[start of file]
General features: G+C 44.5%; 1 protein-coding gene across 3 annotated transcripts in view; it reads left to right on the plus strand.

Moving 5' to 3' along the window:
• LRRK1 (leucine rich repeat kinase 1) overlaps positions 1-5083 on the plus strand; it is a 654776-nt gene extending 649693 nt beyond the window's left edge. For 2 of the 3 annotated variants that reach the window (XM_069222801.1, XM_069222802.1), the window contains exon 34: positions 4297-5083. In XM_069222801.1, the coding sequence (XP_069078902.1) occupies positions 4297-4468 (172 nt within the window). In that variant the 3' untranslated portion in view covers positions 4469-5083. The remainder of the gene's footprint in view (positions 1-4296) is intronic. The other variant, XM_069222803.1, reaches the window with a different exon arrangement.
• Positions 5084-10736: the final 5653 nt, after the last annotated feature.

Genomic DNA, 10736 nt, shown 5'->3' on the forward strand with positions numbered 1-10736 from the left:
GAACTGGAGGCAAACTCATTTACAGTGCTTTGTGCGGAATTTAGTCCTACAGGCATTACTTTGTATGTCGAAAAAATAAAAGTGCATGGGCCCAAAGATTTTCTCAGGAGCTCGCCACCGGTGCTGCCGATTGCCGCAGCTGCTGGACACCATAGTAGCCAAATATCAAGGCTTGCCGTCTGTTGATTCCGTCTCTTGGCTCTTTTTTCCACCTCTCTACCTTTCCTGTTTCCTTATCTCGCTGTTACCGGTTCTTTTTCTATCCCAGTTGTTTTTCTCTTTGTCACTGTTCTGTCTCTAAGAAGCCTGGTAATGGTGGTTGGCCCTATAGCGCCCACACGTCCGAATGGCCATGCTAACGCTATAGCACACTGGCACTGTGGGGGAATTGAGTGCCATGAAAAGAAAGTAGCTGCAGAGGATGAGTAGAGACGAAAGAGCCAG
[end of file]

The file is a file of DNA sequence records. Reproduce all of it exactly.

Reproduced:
General features: G+C 44.5%; 1 protein-coding gene across 3 annotated transcripts in view; it reads left to right on the plus strand.

Moving 5' to 3' along the window:
• LRRK1 (leucine rich repeat kinase 1) overlaps positions 1-5083 on the plus strand; it is a 654776-nt gene extending 649693 nt beyond the window's left edge. For 2 of the 3 annotated variants that reach the window (XM_069222801.1, XM_069222802.1), the window contains exon 34: positions 4297-5083. In XM_069222801.1, the coding sequence (XP_069078902.1) occupies positions 4297-4468 (172 nt within the window). In that variant the 3' untranslated portion in view covers positions 4469-5083. The remainder of the gene's footprint in view (positions 1-4296) is intronic. The other variant, XM_069222803.1, reaches the window with a different exon arrangement.
• Positions 5084-10736: the final 5653 nt, after the last annotated feature.

Genomic DNA, 10736 nt, shown 5'->3' on the forward strand with positions numbered 1-10736 from the left:
GAACTGGAGGCAAACTCATTTACAGTGCTTTGTGCGGAATTTAGTCCTACAGGCATTACTTTGTATGTCGAAAAAATAAAAGTGCATGGGCCCAAAGATTTTCTCAGGAGCTCGCCACCGGTGCTGCCGATTGCCGCAGCTGCTGGACACCATAGTAGCCAAATATCAAGGCTTGCCGTCTGTTGATTCCGTCTCTTGGCTCTTTTTTCCACCTCTCTACCTTTCCTGTTTCCTTATCTCGCTGTTACCGGTTCTTTTTCTATCCCAGTTGTTTTTCTCTTTGTCACTGTTCTGTCTCTAAGAAGCCTGGTAATGGTGGTTGGCCCTATAGCGCCCACACGTCCGAATGGCCATGCTAACGCTATAGCACACTGGCACTGTGGGGGAATTGAGTGCCATGAAAAGAAAGTAGCTGCAGAGGATGAGTAGAGACGAAAGAGCCAG